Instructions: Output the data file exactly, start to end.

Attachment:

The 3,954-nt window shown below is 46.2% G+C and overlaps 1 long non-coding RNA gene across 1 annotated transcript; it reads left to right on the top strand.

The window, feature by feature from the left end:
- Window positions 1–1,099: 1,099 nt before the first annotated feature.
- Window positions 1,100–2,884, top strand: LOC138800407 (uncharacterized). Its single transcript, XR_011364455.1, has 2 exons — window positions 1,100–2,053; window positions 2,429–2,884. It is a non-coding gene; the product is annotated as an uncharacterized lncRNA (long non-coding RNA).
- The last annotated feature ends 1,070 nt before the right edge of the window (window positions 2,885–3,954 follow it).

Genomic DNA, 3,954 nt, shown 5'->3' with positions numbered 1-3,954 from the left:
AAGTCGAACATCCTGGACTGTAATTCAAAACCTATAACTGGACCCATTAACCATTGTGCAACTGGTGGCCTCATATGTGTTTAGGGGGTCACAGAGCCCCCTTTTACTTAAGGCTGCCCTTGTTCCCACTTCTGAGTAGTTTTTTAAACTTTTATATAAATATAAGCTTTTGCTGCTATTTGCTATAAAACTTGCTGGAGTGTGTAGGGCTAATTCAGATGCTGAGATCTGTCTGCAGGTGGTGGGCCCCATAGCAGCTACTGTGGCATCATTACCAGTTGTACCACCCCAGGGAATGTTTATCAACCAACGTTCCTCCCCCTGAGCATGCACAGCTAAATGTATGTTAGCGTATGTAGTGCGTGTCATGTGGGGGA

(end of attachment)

The 3,954-nt window shown below is 46.2% G+C and overlaps 1 long non-coding RNA gene across 1 annotated transcript; it reads left to right on the top strand.

The window, feature by feature from the left end:
- Window positions 1–1,099: 1,099 nt before the first annotated feature.
- Window positions 1,100–2,884, top strand: LOC138800407 (uncharacterized). Its single transcript, XR_011364455.1, has 2 exons — window positions 1,100–2,053; window positions 2,429–2,884. It is a non-coding gene; the product is annotated as an uncharacterized lncRNA (long non-coding RNA).
- The last annotated feature ends 1,070 nt before the right edge of the window (window positions 2,885–3,954 follow it).

Genomic DNA, 3,954 nt, shown 5'->3' with positions numbered 1-3,954 from the left:
AAGTCGAACATCCTGGACTGTAATTCAAAACCTATAACTGGACCCATTAACCATTGTGCAACTGGTGGCCTCATATGTGTTTAGGGGGTCACAGAGCCCCCTTTTACTTAAGGCTGCCCTTGTTCCCACTTCTGAGTAGTTTTTTAAACTTTTATATAAATATAAGCTTTTGCTGCTATTTGCTATAAAACTTGCTGGAGTGTGTAGGGCTAATTCAGATGCTGAGATCTGTCTGCAGGTGGTGGGCCCCATAGCAGCTACTGTGGCATCATTACCAGTTGTACCACCCCAGGGAATGTTTATCAACCAACGTTCCTCCCCCTGAGCATGCACAGCTAAATGTATGTTAGCGTATGTAGTGCGTGTCATGTGGGGGA